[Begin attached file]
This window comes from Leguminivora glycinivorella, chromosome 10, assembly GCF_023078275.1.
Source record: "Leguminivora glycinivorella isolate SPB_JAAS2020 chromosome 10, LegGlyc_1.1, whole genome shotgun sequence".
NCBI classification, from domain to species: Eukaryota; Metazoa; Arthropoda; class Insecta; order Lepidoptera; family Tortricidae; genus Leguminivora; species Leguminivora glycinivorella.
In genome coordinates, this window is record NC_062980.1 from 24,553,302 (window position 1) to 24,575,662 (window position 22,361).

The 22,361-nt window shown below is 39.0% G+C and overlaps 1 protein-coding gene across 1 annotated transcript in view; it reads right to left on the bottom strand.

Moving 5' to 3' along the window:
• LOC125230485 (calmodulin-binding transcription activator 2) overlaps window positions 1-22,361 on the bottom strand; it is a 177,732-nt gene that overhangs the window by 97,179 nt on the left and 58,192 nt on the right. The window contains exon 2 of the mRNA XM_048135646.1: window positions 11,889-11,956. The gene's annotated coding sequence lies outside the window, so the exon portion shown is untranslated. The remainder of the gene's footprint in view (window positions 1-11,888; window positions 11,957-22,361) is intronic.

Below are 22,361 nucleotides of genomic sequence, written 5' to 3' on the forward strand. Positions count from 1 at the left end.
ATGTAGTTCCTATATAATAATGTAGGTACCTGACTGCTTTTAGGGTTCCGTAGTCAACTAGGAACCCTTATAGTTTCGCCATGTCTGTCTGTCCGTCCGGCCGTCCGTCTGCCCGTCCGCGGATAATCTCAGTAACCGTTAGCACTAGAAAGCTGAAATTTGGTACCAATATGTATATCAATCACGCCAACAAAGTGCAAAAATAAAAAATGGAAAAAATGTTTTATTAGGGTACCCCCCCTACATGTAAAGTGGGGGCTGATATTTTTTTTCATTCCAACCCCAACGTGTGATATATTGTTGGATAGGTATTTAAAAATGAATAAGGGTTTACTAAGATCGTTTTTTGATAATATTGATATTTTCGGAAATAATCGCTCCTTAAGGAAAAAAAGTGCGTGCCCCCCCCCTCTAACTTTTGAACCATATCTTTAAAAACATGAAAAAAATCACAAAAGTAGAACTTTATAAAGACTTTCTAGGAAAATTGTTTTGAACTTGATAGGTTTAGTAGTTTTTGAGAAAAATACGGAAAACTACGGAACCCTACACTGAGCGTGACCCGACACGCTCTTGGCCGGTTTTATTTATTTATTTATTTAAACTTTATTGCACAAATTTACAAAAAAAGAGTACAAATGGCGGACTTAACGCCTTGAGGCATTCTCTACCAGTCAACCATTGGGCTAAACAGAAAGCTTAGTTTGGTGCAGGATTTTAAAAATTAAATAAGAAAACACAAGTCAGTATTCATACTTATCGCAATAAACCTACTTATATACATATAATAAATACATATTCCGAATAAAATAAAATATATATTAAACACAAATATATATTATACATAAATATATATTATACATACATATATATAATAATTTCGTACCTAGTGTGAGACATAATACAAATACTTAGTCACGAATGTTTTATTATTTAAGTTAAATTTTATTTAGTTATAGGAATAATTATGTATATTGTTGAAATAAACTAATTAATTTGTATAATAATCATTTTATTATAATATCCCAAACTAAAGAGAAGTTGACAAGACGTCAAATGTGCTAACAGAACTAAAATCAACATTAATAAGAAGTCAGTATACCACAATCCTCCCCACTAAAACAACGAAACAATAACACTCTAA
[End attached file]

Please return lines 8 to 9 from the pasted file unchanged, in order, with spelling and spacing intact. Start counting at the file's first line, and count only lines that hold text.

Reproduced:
Below are 22,361 nucleotides of genomic sequence, written 5' to 3' on the forward strand. Positions count from 1 at the left end.
ATGTAGTTCCTATATAATAATGTAGGTACCTGACTGCTTTTAGGGTTCCGTAGTCAACTAGGAACCCTTATAGTTTCGCCATGTCTGTCTGTCCGTCCGGCCGTCCGTCTGCCCGTCCGCGGATAATCTCAGTAACCGTTAGCACTAGAAAGCTGAAATTTGGTACCAATATGTATATCAATCACGCCAACAAAGTGCAAAAATAAAAAATGGAAAAAATGTTTTATTAGGGTACCCCCCCTACATGTAAAGTGGGGGCTGATATTTTTTTTCATTCCAACCCCAACGTGTGATATATTGTTGGATAGGTATTTAAAAATGAATAAGGGTTTACTAAGATCGTTTTTTGATAATATTGATATTTTCGGAAATAATCGCTCCTTAAGGAAAAAAAGTGCGTGCCCCCCCCCTCTAACTTTTGAACCATATCTTTAAAAACATGAAAAAAATCACAAAAGTAGAACTTTATAAAGACTTTCTAGGAAAATTGTTTTGAACTTGATAGGTTTAGTAGTTTTTGAGAAAAATACGGAAAACTACGGAACCCTACACTGAGCGTGACCCGACACGCTCTTGGCCGGTTTTATTTATTTATTTATTTAAACTTTATTGCACAAATTTACAAAAAAAGAGTACAAATGGCGGACTTAACGCCTTGAGGCATTCTCTACCAGTCAACCATTGGGCTAAACAGAAAGCTTAGTTTGGTGCAGGATTTTAAAAATTAAATAAGAAAACACAAGTCAGTATTCATACTTATCGCAATAAACCTACTTATATACATATAATAAATACATATTCCGAATAAAATAAAATATATATTAAACACAAATATATATTATACATAAATATATATTATACATACATATATATAATAATTTCGTACCTAGTGTGAGACATAATACAAATACTTAGTCACGAATGTTTTATTATTTAAGTTAAATTTTATTTAGTTATAGGAATAATTATGTATATTGTTGAAATAAACTAATTAATTTGTATAATAATCATTTTATTATAATATCCCAAACTAAAGAGAAGTTGACAAGACGTCAAATGTGCTAACAGAACTAAAATCAACATTAATAAGAAGTCAGTATACCACAATCCTCCCCACTAAAACAACGAAACAATAACACTCTAA